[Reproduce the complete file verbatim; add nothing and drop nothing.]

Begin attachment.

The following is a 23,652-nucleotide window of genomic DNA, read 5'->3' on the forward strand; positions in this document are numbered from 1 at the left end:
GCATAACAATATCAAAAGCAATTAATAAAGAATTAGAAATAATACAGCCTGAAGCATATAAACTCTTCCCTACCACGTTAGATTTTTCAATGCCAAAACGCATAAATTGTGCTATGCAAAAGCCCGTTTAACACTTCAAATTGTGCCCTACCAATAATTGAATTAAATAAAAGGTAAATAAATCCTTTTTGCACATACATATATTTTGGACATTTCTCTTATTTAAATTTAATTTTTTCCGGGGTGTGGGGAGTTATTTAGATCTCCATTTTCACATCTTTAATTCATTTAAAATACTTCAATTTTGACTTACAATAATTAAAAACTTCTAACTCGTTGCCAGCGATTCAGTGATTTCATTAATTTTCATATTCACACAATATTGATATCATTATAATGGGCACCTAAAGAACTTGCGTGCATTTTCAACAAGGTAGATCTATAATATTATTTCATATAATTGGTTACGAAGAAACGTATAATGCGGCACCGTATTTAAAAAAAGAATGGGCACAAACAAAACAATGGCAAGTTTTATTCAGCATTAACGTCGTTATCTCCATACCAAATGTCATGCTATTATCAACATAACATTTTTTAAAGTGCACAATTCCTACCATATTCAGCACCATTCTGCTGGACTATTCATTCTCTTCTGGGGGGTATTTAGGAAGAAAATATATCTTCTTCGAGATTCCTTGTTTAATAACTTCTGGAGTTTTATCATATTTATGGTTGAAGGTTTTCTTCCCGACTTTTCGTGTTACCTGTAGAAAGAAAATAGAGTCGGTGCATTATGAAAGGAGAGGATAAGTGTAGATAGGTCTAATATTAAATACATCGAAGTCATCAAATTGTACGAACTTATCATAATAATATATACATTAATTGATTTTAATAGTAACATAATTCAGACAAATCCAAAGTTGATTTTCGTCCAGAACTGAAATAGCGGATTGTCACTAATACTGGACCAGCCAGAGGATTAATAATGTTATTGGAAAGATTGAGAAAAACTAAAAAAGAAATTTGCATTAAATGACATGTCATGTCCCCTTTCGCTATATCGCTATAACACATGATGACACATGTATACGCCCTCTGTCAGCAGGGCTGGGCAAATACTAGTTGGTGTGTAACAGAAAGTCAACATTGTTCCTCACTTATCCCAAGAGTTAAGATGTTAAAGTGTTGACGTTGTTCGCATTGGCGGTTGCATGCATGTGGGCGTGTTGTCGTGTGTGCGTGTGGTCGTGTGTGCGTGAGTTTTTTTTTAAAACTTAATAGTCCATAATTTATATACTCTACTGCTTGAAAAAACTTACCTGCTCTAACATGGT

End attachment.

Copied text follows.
The following is a 23,652-nucleotide window of genomic DNA, read 5'->3' on the forward strand; positions in this document are numbered from 1 at the left end:
GCATAACAATATCAAAAGCAATTAATAAAGAATTAGAAATAATACAGCCTGAAGCATATAAACTCTTCCCTACCACGTTAGATTTTTCAATGCCAAAACGCATAAATTGTGCTATGCAAAAGCCCGTTTAACACTTCAAATTGTGCCCTACCAATAATTGAATTAAATAAAAGGTAAATAAATCCTTTTTGCACATACATATATTTTGGACATTTCTCTTATTTAAATTTAATTTTTTCCGGGGTGTGGGGAGTTATTTAGATCTCCATTTTCACATCTTTAATTCATTTAAAATACTTCAATTTTGACTTACAATAATTAAAAACTTCTAACTCGTTGCCAGCGATTCAGTGATTTCATTAATTTTCATATTCACACAATATTGATATCATTATAATGGGCACCTAAAGAACTTGCGTGCATTTTCAACAAGGTAGATCTATAATATTATTTCATATAATTGGTTACGAAGAAACGTATAATGCGGCACCGTATTTAAAAAAAGAATGGGCACAAACAAAACAATGGCAAGTTTTATTCAGCATTAACGTCGTTATCTCCATACCAAATGTCATGCTATTATCAACATAACATTTTTTAAAGTGCACAATTCCTACCATATTCAGCACCATTCTGCTGGACTATTCATTCTCTTCTGGGGGGTATTTAGGAAGAAAATATATCTTCTTCGAGATTCCTTGTTTAATAACTTCTGGAGTTTTATCATATTTATGGTTGAAGGTTTTCTTCCCGACTTTTCGTGTTACCTGTAGAAAGAAAATAGAGTCGGTGCATTATGAAAGGAGAGGATAAGTGTAGATAGGTCTAATATTAAATACATCGAAGTCATCAAATTGTACGAACTTATCATAATAATATATACATTAATTGATTTTAATAGTAACATAATTCAGACAAATCCAAAGTTGATTTTCGTCCAGAACTGAAATAGCGGATTGTCACTAATACTGGACCAGCCAGAGGATTAATAATGTTATTGGAAAGATTGAGAAAAACTAAAAAAGAAATTTGCATTAAATGACATGTCATGTCCCCTTTCGCTATATCGCTATAACACATGATGACACATGTATACGCCCTCTGTCAGCAGGGCTGGGCAAATACTAGTTGGTGTGTAACAGAAAGTCAACATTGTTCCTCACTTATCCCAAGAGTTAAGATGTTAAAGTGTTGACGTTGTTCGCATTGGCGGTTGCATGCATGTGGGCGTGTTGTCGTGTGTGCGTGTGGTCGTGTGTGCGTGAGTTTTTTTTTAAAACTTAATAGTCCATAATTTATATACTCTACTGCTTGAAAAAACTTACCTGCTCTAACATGGT